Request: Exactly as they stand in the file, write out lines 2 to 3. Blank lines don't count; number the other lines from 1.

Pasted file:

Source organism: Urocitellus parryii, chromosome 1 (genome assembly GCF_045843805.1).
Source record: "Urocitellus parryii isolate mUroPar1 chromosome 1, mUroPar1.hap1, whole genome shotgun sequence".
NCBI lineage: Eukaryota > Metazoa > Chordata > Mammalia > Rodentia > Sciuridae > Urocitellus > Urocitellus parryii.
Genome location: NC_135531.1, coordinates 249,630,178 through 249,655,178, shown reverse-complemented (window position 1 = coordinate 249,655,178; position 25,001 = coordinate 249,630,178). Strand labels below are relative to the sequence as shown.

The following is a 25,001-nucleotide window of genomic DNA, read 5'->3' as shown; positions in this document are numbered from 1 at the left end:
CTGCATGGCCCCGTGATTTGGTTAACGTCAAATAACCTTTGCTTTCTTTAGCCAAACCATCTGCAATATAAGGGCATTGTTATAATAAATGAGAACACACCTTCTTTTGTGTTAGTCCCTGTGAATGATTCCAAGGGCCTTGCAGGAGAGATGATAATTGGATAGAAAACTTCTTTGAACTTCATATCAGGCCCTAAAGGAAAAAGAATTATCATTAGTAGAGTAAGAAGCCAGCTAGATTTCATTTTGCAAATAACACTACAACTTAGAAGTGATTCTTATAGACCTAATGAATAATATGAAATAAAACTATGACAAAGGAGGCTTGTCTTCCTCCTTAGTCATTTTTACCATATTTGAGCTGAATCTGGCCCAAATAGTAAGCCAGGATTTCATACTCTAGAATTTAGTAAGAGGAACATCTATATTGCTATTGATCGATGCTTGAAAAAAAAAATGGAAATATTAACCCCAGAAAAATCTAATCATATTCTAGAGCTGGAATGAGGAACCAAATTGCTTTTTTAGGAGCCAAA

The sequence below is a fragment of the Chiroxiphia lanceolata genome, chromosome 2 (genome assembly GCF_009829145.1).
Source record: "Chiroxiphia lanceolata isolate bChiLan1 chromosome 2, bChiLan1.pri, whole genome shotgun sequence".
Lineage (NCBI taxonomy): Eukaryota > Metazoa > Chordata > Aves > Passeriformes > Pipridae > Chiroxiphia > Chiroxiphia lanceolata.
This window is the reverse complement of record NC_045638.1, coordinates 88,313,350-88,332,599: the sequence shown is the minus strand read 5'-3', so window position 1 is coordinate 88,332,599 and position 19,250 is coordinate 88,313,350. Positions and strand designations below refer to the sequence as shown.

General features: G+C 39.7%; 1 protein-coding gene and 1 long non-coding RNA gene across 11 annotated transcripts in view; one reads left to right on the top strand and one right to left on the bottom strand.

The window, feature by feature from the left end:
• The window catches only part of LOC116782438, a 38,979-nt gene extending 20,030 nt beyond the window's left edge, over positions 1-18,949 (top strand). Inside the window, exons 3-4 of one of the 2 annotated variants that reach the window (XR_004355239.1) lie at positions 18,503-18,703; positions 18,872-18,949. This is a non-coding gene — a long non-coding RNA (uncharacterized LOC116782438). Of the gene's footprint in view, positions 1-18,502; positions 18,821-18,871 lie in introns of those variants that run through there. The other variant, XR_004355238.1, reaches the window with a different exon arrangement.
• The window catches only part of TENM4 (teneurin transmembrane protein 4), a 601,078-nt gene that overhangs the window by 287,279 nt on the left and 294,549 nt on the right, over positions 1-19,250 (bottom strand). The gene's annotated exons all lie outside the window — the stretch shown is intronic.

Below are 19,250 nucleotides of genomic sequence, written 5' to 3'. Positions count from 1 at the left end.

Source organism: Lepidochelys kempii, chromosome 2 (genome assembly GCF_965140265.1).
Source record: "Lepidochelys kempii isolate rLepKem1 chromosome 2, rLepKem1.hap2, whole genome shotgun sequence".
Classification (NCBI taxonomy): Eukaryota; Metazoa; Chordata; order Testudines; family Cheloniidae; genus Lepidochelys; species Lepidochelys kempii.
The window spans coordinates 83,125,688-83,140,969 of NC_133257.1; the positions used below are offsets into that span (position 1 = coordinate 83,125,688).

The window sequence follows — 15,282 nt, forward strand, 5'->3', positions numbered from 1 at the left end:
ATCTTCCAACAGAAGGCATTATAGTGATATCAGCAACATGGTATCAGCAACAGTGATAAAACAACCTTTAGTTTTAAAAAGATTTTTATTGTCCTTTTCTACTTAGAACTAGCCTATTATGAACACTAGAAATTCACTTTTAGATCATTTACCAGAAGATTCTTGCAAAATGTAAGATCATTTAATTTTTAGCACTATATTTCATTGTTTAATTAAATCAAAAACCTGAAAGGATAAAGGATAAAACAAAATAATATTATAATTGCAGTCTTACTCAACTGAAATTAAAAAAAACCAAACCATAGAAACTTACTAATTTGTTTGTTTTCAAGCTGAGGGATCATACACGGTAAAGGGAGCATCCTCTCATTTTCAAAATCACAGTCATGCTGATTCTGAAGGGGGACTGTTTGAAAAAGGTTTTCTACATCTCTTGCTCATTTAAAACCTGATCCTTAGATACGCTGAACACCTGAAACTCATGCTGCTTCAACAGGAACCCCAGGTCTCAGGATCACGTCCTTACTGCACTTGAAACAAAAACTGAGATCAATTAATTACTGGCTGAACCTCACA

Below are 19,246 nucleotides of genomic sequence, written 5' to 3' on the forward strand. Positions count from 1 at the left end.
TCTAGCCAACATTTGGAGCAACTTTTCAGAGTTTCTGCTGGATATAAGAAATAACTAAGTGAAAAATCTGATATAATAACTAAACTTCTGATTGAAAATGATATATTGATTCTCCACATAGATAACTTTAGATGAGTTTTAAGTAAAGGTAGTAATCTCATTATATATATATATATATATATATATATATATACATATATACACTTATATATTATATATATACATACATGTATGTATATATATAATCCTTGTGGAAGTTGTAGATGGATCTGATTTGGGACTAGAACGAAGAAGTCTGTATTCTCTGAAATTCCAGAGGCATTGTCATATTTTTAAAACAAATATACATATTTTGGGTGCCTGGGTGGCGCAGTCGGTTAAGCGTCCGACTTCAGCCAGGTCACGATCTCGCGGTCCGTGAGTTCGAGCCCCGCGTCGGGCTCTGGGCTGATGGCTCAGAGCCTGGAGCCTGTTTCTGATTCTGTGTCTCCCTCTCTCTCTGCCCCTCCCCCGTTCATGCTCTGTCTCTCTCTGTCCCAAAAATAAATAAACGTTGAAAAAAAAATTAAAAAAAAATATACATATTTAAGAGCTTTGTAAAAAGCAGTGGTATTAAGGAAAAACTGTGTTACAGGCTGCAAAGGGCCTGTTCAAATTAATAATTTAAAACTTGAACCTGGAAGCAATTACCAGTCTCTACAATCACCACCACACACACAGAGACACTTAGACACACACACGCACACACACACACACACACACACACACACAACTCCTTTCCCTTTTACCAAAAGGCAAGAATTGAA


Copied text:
Source record: "Urocitellus parryii isolate mUroPar1 chromosome 1, mUroPar1.hap1, whole genome shotgun sequence".
NCBI lineage: Eukaryota > Metazoa > Chordata > Mammalia > Rodentia > Sciuridae > Urocitellus > Urocitellus parryii.